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[254] before the 4th of July, 1776. The preamble recited that, by reason of the oppression of the King of Great Britain, “all civil authority under him is necessarily at an end, and a dissolution of government in each colony has consequently taken place.” The Constitution of July 2, 1776, with this preamble, remained the Constitution of New Jersey for more than sixty years, with only the alteration of a single word, which was made in 1777.

Virginia and New Jersey were, therefore, separately independent, in fact, and by declaration, before the general declaration was made by the assembled delegates on.the 4th of July. That declaration was consistent in comprising by a unanimous vote the concurrence of all in the proclamation of the same fact, and the joint resolve for maintaining it by the arms of all. In accordance with the same principles, Congress expressly and by resolution delegated to the colonial Legislatures, and subsequently to the States, as solely belonging to them, the duty of providing laws for the punishment of treason, and the right and duty which were exercised with a great deal of energy in some of the Middle States, particularly New York, for confiscating the estates of adherents to Great Britain.

The Fourth of July is, therefore, pre-eminently an anniversary to be preserved and commemorated by the adherents to the doctrine of State sovereignty. It was the work of men who laid the corner-stone of constitutional freedom on that rock. The confederation which followed the declaration was simply a league, and a very imperfect one, which, without any national strength, carried the country through the war. The confederation of the States which became, by the Constitution of 1787, the Union of the States, reserved the individuality of the States, as the indispensable element of liberty and good government. The North, after a long series of perversions and abuses, by which the forms of the Constitution were made powerful to overthrow the rights of the South, and establish over us a sectional despotism, with pretended authority against its original and essential provisions, has at last thrown off the appearances of respect for it, and is marching its armies openly to overthrow State authorities and State existence with fire and sword. The Constitution of 1787 is superseded by a military despotism, and the authors of these usurpations avow without scruple that they have a mission to repair the errors of 1776, and establish institutions against which the independence and individuality of the States have been heretofore obstructions, which the Constitution offered them too slow aids in overcoming. The Secretary of State proclaims that the war will never be ended until the “miserable” casuistry of State rights is effectually disposed of, and there shall be no longer any distinction of citizenship, according to State lines. The confidential counsellors of the Administration, and the press, proclaim that it will be the chief duty of Lincolnism “to efface the old colonial geography,” and to abolish “the admitted powers of States,” as “the source of all present evils.” The creation of a nationality by the “removal of State power,” is the end proposed by this war, and the means are not less boldly avowed. In the language of one of the foreign Ministers of Mr. Lincoln, it is by “national unity and power,” “combined, condensed, and concentrated in army and navy.”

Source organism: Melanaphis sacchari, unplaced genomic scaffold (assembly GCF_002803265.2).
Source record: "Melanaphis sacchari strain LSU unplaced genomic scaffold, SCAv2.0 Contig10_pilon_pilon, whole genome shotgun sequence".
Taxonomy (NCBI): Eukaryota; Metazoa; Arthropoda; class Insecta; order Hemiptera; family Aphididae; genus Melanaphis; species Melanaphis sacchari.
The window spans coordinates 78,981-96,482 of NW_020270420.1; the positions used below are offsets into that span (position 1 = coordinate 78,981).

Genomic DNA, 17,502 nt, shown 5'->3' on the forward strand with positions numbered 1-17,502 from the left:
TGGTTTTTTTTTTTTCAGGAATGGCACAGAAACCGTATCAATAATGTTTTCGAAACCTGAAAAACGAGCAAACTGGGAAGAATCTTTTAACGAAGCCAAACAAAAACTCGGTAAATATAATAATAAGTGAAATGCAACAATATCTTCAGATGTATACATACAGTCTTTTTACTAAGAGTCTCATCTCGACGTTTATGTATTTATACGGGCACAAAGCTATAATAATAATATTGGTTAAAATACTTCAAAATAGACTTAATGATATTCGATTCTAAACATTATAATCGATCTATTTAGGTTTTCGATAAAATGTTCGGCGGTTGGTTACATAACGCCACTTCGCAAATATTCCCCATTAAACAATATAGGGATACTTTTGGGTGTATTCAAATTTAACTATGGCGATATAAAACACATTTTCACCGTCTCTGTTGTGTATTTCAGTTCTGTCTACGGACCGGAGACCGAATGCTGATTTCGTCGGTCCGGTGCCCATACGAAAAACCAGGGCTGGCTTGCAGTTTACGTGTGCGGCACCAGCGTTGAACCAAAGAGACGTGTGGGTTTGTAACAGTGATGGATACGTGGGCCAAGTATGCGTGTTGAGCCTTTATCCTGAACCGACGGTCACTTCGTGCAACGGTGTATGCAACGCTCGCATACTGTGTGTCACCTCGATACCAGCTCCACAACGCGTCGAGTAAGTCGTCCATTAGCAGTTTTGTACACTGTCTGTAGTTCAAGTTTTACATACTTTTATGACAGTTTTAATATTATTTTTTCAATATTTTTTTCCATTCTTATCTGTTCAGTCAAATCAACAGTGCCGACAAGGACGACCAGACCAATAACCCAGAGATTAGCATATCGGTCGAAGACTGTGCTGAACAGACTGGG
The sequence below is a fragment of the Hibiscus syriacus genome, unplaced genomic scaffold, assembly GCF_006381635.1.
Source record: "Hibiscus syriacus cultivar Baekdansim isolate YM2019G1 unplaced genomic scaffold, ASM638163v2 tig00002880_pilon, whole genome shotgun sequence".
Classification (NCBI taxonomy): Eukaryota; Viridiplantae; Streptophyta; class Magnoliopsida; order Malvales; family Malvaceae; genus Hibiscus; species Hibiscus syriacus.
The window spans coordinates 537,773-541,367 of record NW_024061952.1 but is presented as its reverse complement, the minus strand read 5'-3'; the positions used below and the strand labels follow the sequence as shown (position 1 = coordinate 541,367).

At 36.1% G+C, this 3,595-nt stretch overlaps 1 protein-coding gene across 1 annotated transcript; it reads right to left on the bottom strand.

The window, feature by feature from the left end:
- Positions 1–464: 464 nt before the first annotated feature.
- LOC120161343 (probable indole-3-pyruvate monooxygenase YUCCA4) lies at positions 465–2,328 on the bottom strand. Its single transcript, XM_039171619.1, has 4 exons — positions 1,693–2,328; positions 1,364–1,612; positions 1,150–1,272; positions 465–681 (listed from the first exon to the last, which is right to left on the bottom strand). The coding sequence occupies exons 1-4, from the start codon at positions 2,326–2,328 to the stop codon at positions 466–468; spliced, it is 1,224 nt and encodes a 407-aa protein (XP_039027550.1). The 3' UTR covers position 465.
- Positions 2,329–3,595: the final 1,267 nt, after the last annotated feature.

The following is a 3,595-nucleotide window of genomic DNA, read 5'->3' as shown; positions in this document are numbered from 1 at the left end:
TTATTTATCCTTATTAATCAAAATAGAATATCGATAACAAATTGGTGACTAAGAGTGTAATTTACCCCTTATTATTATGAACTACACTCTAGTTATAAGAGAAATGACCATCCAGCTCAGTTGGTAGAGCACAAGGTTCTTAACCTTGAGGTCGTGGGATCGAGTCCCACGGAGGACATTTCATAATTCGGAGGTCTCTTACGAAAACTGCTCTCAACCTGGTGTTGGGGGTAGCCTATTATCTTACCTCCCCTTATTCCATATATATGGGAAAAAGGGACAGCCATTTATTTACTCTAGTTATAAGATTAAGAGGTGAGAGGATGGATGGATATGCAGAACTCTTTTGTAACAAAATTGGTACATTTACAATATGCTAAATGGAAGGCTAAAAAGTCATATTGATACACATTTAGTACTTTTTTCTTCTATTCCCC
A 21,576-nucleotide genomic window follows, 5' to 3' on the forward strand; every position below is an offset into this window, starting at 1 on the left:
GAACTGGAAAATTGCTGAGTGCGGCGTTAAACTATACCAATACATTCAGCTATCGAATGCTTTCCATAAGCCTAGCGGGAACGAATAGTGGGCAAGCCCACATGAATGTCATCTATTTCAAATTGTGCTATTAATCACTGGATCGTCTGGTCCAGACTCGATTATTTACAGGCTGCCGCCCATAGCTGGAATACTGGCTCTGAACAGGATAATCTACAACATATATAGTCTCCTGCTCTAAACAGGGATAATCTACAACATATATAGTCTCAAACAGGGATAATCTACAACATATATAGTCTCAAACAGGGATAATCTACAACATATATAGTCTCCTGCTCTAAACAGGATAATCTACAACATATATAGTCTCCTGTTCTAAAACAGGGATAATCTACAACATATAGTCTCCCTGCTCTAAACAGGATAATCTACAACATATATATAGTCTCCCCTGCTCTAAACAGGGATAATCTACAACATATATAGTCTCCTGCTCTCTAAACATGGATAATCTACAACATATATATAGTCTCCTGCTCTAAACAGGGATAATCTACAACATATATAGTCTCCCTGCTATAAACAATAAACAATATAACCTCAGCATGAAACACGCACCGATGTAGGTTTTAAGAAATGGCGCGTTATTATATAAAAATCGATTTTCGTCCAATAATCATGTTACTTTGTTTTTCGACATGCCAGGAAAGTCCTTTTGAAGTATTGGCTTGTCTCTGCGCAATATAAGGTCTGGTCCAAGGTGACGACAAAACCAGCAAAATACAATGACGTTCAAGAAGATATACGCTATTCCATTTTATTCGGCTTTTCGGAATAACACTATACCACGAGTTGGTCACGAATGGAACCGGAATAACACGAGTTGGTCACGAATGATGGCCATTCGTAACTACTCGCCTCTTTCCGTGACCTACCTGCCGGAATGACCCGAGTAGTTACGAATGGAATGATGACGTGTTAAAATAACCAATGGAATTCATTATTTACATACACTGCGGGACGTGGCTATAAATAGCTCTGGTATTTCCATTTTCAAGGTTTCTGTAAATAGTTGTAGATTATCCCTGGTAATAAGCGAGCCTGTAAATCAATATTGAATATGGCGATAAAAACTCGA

These are open war upon every principle of freedom which the Declaration of 1776 asserted and the Revolution won. They go further: they are war upon every principle of freedom which existed and was nurtured in the colonies before the war of independence, and by which the people had been trained up in the knowledge of virtue and heroism, which instructed them in the value of independence and enabled them to win it.

The Confederate States, in resisting these abominable doctrines, and the atrocious acts by which they are sought to be enforced, are guarding with their swords the ancient British liberties, which educated and disciplined the original thirteen for the work of overthrowing the armed tyranny of a great empire, as well as the new and grander principles of human rights and popular self-government, which that independence achieved for themselves, their posterity, and mankind.

To them, therefore, belongs the most sacred right of property in the memories of Independence Day, as the loyal inheritors of its principles and its glories. They will be so ranked in impartial history when the monument at Bunker Hill, which was reared to commemorate the willing sacrifice of patriot blood for the noble cause of liberty, may stand in a land of willing slaves as a statue of Cato might stand over the manger of the horse of whom Caligula made a consul for debased Rome.--New Orleans Picayune.

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